Date of Conferral
Doctor of Public Health (DrPH)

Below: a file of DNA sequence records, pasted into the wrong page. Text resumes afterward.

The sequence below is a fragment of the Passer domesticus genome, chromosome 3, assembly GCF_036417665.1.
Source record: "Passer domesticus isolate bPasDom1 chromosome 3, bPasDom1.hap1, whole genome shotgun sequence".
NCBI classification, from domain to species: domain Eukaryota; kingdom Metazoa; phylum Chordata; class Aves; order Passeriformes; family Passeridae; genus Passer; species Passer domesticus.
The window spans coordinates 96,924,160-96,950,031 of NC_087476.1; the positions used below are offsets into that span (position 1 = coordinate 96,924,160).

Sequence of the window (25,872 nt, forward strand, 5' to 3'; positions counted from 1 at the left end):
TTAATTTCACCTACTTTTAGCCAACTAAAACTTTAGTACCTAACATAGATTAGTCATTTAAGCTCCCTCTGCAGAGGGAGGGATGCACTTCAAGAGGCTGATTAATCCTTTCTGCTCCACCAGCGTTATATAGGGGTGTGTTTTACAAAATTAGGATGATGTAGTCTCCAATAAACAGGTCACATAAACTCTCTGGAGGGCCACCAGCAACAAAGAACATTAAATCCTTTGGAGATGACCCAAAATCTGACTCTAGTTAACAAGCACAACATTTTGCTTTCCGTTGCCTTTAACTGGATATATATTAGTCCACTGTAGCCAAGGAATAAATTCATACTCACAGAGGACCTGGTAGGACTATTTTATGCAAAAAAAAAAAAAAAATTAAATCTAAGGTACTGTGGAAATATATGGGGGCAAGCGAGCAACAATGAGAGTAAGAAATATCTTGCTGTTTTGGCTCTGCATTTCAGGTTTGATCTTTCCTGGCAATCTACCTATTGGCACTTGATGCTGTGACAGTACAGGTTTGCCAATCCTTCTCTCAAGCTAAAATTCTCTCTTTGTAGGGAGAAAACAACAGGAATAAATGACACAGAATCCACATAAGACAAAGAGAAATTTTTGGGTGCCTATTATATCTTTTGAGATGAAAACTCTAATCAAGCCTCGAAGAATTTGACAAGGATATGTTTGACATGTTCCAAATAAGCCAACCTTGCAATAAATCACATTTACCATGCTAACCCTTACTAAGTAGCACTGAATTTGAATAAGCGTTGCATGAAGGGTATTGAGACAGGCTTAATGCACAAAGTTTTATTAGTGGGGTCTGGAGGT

The birth of low weight babies in the United States has not had a meaningful decline for the last 10 years.It continues to be a major predictor of fetal-infant mortality. In addition, the rate of low birth weight infants among African American women continues to be twice that of European American women. Low birth weight babies may experience breathing problems, vision problems, diabetes, hypertension, and cerebral palsy. The purpose of this study was to examine why the high infant mortality rate persist among the African American communities of Southeast Queens, New York City as compared to European American communities in the Borough of Queens, New York City.This was a quantitative retrospective study with a correlational design that utilized secondary data derived from vital records maintained by the New York City Department of Health and Mental Hygiene. The investigation was guided by the ecological model as the theoretical framework to collect, assess, and analyze the data. Logistic regression was used to predict the association of risk factors to infant mortality. Low birth weight, preterm birth, late or no prenatal care, and smoking during pregnancy were risk factors associated with a high mortality rate among African American women. Positive social change implications for this study include the development of a social intervention that will be culturally based for the diverse communities of Southeast Queens, New York City. There will be a collaborative effort in implementing the evidence-based interventions involving interested stakeholders.